The 49th annual National Association of Television Programming Executives closed its three-day run on Wednesday from the Fontainbleau Hotel in Miami. The gathering attracted many attendees from the around the globe, especially from South American countries, who were seeking Spanish-language programming. In addition, NATPE had a growing digital contingent, thanks to the growing influence (and clout) of Amazon, Hulu, and Netflix. Here are more highlights and news items from NATPE 2012:
– NATPE “winning” with Charlie Sheen: The biggest attraction at NATPE was the presence of former Two And A Half Men star Charlie Sheen, who appeared at an invitation-only event to talk about his new FX show from Debmar-Mercury, Anger Management. Sheen says he’s happy with the new venture and he feels more relaxed and was looking forward to the faster-paced production schedule and working with showrunner Bruce Helford, who was executive producer of The Drew Carey Show.
In fact, Sheen was in such a good mood at the panel, he would even give his former boss Chuck Lorre a hug (now that’s forgiveness.) There is a lot of buzz surrounding Management – the show has sold well internationally, despite FX ordering only ten episodes. If successful, ninety more episodes will be produced to air on FX and to be sold in broadcast syndication, similar to how Tyler Perry’s sitcoms were sold.
– Digital companies were more than represented at NATPE, and none was bigger than Netflix. The beleaguered video-streaming service outlined its plans to devolve into more original programming during a NATPE panel moderated by former NBC executive Jeff Gaspin. Netflix plans to launch new drama Lilyhammer on Feb. 6, and early next year, plans to add new original drama House Of Cards and revive former Fox sitcom Arrested Development. According to Chief Content Officer Ted Sarandos, Netflix is aiming to have five first-run shows on its streaming service in 2013, and pointed out his service’s real competitors are HBO, Showtime, and Starz – premium channels the service no longer does business for the most part, and is still trying to get away from its image as a DVD rental service. After months of decline, Netflix stock shot up 22 percent this week on news of its fourth-quarter subscriber and financial growth.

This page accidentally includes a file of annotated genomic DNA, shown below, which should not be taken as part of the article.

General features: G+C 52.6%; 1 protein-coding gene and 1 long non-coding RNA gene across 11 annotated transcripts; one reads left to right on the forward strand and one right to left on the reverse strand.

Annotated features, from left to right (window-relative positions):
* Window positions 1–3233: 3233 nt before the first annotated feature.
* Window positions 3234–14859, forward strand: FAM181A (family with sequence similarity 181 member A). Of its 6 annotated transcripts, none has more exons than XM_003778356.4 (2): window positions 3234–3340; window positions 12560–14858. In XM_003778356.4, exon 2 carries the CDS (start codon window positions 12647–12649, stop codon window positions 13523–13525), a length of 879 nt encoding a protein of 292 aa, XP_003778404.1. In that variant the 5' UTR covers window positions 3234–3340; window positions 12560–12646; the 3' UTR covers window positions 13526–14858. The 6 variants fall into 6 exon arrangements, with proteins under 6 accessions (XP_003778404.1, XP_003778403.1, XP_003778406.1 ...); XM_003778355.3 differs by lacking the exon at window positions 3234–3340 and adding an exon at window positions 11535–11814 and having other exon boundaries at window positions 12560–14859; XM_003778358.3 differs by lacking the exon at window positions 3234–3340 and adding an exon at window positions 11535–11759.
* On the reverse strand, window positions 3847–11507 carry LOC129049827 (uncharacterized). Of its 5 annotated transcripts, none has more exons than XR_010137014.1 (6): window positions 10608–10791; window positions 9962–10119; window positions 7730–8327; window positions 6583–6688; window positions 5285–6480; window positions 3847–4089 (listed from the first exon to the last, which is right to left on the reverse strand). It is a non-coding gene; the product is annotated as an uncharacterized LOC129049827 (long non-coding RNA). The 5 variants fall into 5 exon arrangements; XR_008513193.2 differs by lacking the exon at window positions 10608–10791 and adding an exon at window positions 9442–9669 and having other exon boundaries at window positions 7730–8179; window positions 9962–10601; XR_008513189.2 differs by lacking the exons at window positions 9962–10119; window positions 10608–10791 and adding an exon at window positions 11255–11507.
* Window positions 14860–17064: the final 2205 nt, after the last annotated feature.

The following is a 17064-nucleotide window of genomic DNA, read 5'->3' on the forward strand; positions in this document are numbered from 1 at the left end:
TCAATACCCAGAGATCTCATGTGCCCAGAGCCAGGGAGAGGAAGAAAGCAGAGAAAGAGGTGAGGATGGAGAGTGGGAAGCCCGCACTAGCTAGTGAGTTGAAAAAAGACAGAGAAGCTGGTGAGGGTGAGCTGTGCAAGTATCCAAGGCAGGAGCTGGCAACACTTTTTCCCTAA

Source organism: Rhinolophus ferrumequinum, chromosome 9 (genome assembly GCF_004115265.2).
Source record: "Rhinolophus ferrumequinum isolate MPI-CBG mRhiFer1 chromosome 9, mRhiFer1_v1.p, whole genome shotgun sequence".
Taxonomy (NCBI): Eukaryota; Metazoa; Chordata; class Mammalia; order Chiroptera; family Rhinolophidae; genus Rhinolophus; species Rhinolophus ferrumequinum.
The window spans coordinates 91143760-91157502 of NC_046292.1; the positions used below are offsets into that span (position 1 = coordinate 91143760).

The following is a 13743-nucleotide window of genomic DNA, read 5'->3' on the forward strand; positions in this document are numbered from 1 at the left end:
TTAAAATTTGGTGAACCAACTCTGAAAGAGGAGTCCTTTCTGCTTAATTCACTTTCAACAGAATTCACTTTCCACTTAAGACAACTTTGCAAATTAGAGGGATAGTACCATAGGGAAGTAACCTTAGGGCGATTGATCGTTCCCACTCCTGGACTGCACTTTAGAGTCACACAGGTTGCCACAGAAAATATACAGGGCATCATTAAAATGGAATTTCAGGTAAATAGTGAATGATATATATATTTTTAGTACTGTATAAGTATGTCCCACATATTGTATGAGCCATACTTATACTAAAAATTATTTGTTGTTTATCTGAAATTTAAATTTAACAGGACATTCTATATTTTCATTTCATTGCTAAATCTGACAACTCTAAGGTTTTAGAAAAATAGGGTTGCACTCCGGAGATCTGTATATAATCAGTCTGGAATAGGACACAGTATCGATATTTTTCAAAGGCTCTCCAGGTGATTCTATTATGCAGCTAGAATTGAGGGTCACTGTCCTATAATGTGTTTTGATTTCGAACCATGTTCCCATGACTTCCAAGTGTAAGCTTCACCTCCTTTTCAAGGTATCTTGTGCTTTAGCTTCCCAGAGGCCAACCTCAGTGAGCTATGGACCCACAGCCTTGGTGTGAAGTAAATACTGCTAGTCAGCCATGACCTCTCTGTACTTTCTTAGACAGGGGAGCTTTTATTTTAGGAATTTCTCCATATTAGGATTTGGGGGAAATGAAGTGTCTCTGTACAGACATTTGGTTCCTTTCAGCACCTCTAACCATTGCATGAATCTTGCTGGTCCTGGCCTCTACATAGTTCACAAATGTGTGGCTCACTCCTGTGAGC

– Mad Men creator Matt Wiener said that HBO passed on his pitch for his series “hundreds of times” during a panel at NATPE hosted by Broadcasting & Cable (Wiener got the last laugh of course – those executives are no longer with HBO.) The Brandon Tartikoff Legacy honoree pointed out Mad Men is based on real life and real people (sorry, no space aliens or time-traveling islands here.) Wiener even went as far to make this blunt observation: things haven’t changed for women in the workplace since the 1960’s, the era where Mad Men is set. Wiener notes the harassment and discrimination has been driven underground by legislation (and sadly, this is more than true in today’s ad agencies.)
– And speaking of the late NBC programmer, Brandon Tartikoff’s collection of 4,000 personal items including programming, project evaluations, letters, interviews, and speeches are being donated to the USC School of Cinematic Arts by his widow Lilly. The collection, which has been sealed since Tarktioff’s death in 1997, is being made so students can learn about one of television’s legendary programmers and help inspire future generations.
– Twentieth Television has now sold its new entertainment newsmagazine strip Dish Nation to 70 percent of the country for a September debut, including WFLD-TV here in Chicago. The series features radio personalities from around the country talking about the day’s entertainment stories while they are on the air.
– Also clearing 70 percent of the country for next fall is off-GSN game show strip Baggage from Sony Pictures Television and hosted by Jerry Springer. The series was tested last year on select stations, including WCIU in Chicago. It is not known however, if WCIU picked up the show for next fall since Sony did not release a station list.
– Univision announced its was adding English closed-captions to some of its telenovas, in hopes of attracting more English-language viewers. The first telenovela to get this treatment: El Tailsman, which debuts on Monday.
– Finally, MeTV is taking its talents to South Beach. The Chicago-based classic TV channel announced this week it has signed an affiliation deal with WPLG-TV in Miami for carriage on channel 10.2 and many local cable systems, effective April 24. With the Miami addition, MeTV now reaches 73 percent of the country. The announcement comes on the same week NATPE is holding its gathering in Miami.
And that’s a wrap for NATPE 2012.